On the shop floor, Cero halted the impromptu tour before a $300,000 Japanese milling center manufacturing a part for an overseas semiconductor company. This machine also bored the barrels for Fireball, in addition to little holes for the air cushion.

“You will not find my parts on Amazon,” Cero said. “In the machinery world, we kind of have it all. I am not trying to brag.”

To help launch Fireball, Cero accepted some payments for his machining but also reached a deal to supply Fireball with parts for five years if it takes off. As for taking swings himself with Fireball’s frightening velocity, Cero decided he’d let baseball players do it. “I stood by it, but I did not try to hit it,” he said. “You know that ball is blowing by you at 92, 93, 94 miles an hour.”

Cero added that “the real trick will be ... to get people to want to use it.”

Palmer of Mercury Automation in North Wales installed the electronic controls for Fireball. His other industrial projects include automating packaging paper cups in a paper-cup factory, stacking plastic food lids, and riveting parts on a high-speed manufacturing line.

Fireball can mimic right-hand or left-hand pitchers and adjust for the pitcher’s height, Palmer said. “It’s absolutely amazing,” he said. As for how he did it, “a lot of math. A ton of match. We think this will revolutionize baseball.”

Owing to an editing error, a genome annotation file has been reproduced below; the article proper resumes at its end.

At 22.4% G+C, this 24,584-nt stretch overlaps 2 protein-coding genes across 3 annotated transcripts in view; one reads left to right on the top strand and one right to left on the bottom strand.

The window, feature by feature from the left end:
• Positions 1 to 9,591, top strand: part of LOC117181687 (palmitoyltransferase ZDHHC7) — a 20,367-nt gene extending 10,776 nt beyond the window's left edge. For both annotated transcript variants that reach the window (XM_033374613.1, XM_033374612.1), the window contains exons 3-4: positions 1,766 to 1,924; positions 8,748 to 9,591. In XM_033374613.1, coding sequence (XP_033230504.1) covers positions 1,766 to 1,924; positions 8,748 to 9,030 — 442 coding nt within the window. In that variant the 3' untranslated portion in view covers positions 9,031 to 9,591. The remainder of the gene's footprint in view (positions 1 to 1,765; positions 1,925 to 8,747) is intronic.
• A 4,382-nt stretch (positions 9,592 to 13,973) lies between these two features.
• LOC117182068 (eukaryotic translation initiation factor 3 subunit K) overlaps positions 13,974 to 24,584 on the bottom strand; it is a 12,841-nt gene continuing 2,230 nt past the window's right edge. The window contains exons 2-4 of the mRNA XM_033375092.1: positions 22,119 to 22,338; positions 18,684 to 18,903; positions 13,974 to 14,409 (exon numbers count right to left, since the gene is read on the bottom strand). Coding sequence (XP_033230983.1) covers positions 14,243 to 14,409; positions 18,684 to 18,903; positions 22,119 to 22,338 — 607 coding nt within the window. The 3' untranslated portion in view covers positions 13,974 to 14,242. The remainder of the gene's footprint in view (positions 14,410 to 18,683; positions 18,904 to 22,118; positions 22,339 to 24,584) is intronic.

Noonan was familiar with the inadequacies of pitching machines. Three of his sons, Mark, Tommy and Charlie, played baseball. As a senior at St. Joseph’s Preparatory School in Philadelphia, Mark Noonan slugged five consecutive home runs at the plate. On his sixth at-bat, he slammed a double that bounced to the fence. Mark graduated in 2004.

Anthony Valucci is the current varsity baseball coach at St. Joseph’s Prep in Philadelphia. He didn’t coach Mark Noonan but is familiar with pitching machines.

“We don’t use it very often,” Valucci said of St. Joe’s existing pitching machine. “It’s not ideal when you want to work on location.”

Valucci prefers hand tossing to batters in practice because the tosser can place the ball more accurately and batters gain confidence hitting.

“If it was a better machine where it could place a ball low and away or inside and a batter could practice those pitches, it would be a wonderful advance,” Valucci said.